The following are excerpts from writings of some of the teachers who have been important to me in my own practice of Mindfulness. I have done long retreats with some of them and participated in trainings with others.
From Wherever You Go There You Are by Jon Kabat-Zinn: Meditation does not involve trying to change your thinking by thinking some more. It involves watching thought itself. By watching your thoughts without being drawn into them, you can learn something profoundly liberating about thinking itself, which may help you to be less of a prisoner of those thought patterns which are narrow, and habitual to the point of being imprisoning.
From Silence by Christina Feldman: Silence teaches us about awareness. It is the forerunner to the capacity to travel new pathways in our heart and life. We are learning to still the turbulence of our minds. Calming our minds, we begin to calm our world. Silence is an art that asks for attention and dedication.
From Not Always So by Shunryu Suzuki: So, the state in which one begins meditation is not so much to aim for some great enlightenment or goal but rather to discover the mystery of awareness and presence that’s possible just here and now.
From Path with Heart by Jack Kornfield: We can discover an inner sense of spaciousness, unity and compassion underneath all the conflicting thoughts. The heart allows for the stories and ideas, the fantasies and fears of the mind without believing in them, without having to follow them or having to fulfill them. When we touch beneath all the busyness of thought, we discover a sweet, healing silence, an inherent peacefulness in each of us, a goodness of heart, strength and wholeness.
The development of awareness in meditation allows us to become mindful enough or conscious enough to recognize our heart and intentions as we go through the day.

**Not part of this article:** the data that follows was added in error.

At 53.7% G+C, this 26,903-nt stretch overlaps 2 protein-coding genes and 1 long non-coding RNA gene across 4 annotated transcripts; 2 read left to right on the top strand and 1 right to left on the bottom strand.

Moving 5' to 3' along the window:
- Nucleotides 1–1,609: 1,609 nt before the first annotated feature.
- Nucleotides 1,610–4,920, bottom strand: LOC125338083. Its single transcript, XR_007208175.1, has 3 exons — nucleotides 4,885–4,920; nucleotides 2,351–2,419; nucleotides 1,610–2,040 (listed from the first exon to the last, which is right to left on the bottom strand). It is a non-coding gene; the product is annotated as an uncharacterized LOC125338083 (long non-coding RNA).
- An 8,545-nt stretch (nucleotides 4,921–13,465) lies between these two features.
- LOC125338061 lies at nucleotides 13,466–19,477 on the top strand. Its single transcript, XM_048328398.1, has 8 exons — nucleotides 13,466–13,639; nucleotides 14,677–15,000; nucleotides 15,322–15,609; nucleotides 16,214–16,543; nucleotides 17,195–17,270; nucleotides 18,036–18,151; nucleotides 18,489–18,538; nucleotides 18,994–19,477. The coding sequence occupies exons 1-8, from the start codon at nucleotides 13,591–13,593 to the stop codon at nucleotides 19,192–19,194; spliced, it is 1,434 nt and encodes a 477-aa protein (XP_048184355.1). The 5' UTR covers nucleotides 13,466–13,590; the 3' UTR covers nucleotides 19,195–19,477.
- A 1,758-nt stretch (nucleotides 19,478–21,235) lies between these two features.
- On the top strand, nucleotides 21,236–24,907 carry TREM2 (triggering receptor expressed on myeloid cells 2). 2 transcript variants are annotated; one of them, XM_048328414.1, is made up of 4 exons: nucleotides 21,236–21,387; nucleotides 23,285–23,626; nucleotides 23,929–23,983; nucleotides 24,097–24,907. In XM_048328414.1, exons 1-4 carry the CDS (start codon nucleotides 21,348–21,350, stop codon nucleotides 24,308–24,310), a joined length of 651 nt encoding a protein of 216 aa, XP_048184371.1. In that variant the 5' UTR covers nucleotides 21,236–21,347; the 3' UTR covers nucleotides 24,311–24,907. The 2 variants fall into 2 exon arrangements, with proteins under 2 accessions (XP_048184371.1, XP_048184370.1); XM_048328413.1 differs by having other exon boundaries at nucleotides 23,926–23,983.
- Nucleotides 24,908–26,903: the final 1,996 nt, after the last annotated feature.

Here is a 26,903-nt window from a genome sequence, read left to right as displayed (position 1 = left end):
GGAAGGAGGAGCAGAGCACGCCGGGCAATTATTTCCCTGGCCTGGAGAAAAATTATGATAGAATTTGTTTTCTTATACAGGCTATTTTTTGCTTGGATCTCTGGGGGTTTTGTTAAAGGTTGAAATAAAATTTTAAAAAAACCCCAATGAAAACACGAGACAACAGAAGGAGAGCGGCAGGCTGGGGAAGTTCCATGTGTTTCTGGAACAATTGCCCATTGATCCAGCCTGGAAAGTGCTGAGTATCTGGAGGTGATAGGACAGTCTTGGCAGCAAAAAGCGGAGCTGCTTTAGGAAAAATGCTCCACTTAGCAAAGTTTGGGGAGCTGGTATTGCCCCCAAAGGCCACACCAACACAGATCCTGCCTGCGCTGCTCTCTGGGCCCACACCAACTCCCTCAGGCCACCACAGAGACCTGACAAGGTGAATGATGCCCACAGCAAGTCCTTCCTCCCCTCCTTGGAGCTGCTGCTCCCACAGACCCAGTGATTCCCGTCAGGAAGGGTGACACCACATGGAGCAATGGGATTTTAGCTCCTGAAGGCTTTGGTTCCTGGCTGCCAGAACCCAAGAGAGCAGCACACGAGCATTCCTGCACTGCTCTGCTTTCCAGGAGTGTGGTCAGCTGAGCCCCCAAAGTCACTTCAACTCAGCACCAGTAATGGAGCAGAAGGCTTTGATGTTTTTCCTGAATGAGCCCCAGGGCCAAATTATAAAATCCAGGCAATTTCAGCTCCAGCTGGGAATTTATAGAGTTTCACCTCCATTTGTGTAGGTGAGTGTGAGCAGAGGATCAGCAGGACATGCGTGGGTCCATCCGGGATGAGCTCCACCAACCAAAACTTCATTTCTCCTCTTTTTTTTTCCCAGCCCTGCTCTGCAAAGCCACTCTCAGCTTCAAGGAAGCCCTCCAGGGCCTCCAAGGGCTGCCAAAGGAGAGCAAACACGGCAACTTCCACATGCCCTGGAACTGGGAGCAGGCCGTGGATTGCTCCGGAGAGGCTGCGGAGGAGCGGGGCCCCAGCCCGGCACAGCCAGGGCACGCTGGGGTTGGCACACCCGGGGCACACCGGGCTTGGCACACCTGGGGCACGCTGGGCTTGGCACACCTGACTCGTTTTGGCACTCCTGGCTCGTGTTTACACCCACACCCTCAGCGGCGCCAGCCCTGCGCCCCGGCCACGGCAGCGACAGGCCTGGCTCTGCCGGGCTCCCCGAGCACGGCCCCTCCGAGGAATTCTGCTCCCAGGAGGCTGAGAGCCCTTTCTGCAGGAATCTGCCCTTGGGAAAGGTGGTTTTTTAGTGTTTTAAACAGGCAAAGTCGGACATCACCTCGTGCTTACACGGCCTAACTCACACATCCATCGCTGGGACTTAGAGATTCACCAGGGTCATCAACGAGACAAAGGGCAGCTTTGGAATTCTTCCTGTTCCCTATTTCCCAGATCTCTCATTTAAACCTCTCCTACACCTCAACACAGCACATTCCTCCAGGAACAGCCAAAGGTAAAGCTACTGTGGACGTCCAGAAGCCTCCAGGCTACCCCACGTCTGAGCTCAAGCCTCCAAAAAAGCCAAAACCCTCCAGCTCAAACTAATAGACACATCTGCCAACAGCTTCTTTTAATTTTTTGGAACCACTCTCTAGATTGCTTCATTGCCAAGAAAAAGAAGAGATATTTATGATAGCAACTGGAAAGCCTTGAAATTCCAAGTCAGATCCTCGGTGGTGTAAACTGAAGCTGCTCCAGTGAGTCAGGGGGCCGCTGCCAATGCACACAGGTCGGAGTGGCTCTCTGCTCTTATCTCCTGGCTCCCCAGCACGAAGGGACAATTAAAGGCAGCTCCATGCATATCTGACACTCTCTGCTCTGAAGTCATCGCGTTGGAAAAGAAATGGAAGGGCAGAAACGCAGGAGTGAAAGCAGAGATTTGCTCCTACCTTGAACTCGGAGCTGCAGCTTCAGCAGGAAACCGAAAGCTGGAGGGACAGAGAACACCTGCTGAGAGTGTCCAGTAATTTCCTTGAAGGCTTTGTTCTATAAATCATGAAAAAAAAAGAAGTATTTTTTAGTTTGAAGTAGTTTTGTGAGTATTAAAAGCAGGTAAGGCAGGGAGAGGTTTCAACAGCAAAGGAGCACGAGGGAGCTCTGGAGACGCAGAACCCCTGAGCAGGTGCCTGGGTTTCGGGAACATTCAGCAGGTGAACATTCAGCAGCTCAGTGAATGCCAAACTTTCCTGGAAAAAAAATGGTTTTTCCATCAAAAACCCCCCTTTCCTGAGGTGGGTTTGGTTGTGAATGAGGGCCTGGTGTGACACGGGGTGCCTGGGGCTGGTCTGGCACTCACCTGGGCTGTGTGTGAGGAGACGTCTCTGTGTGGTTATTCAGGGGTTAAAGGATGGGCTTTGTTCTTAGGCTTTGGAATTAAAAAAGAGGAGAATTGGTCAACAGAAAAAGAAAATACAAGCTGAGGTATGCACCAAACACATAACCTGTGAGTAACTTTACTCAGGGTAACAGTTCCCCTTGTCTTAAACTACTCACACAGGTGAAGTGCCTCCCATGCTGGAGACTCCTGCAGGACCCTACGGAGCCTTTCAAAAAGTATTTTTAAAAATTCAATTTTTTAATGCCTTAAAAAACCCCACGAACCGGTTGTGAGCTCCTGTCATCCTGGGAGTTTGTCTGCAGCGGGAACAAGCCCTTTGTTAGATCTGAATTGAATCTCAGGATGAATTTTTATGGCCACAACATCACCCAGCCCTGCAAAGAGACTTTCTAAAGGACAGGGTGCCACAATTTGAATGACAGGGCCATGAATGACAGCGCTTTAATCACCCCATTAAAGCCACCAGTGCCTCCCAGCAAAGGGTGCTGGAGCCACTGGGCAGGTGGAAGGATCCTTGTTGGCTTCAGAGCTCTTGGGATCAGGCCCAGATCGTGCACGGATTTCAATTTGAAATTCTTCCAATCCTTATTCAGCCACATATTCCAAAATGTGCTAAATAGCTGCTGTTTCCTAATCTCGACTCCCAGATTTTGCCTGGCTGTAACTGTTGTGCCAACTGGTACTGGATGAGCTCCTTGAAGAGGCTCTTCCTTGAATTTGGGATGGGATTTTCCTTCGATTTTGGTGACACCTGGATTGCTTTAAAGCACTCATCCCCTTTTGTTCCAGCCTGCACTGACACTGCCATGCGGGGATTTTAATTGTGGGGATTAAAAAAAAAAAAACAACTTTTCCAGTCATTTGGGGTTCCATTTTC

From The Listening Mind by Ram Dass: In meditation, we see that there is a continuous stream of thoughts going on all the time. Meditation may be frustrating if we think we can stop this process right away. We can’t. But by penetrating and observing it, we can free ourselves from being carried away by our thoughts.
From Don’t Just Do Something, Sit There by Sylvia Boorstein: Mindfulness meditation doesn’t change life. Life remains as fragile and unpredictable as ever. Meditation changes the heart’s capacity to accept life as it is.
From True Meditation by Adyashanti: I started to meditate in a different way. I let go of the idea of what meditation was supposed to be. So I would sit down and let my experience simply be, in a very deep way. I started to let go of trying to control my experience. That became the beginning of discovering for myself what true meditation is.
From True Refuge by Tara Brach: I think of freedom as our capacity to be openhearted and awake and have some spaciousness in the midst of whatever is unfolding. …When we attend to the moment-to-moment flow of experience, and recognize what’s happening…fully allowing it, not adding judgment or commentary, then we are cultivating a mindful awareness.
From Start Where You Are by Pema Chodron: True compassion does not come from wanting to help out those less fortunate than ourselves but from realizing our kinship with all beings.
From Peace Is Every Step by Thich Nhat Hanh: If we are not fully ourselves, truly in the present moment, we miss everything.
From The Art of Happiness by the Dalai Lama: Whenever I meet people I always approach them from the standpoint of the most basic things we have in common. … which allows me to have a feeling that I’m meeting someone just the same as me.
From Faith - Trusting Your Own Deepest Experience by Sharon Salzberg: Awareness: directly seeing what is happening, without the intrusion of bias, without holding onto or pushing away any experience.
From Mindfulness of Mind an article by Gil Fronsdal: By focusing on simply being aware, we learn to disentangle ourselves from our habitual reactions and begin to have a friendlier and more compassionate relationship with our experience, with ourselves and with others.
From Kitchen Table Wisdom by Rachel Naomi Remen: Listening creates a holy silence. When you listen generously to people, they can hear the truth in themselves, often for the first time. And when you listen deeply, you can know yourself in everyone.
In the last several years, there has been a tremendous amount of research on Mindfulness and the brain. These studies show the benefits for us physically, emotionally and mentally. Below is a link for a description of a study done a few years ago. This research is cited in many medical and science professional journals and many more research projects are duplicating this kind of study using neural imaging (which “proves” the subjects’ self reporting of changes). What’s most relevant to our class is that research shows: Mindfulness practice yields benefits after only a brief period of daily meditation.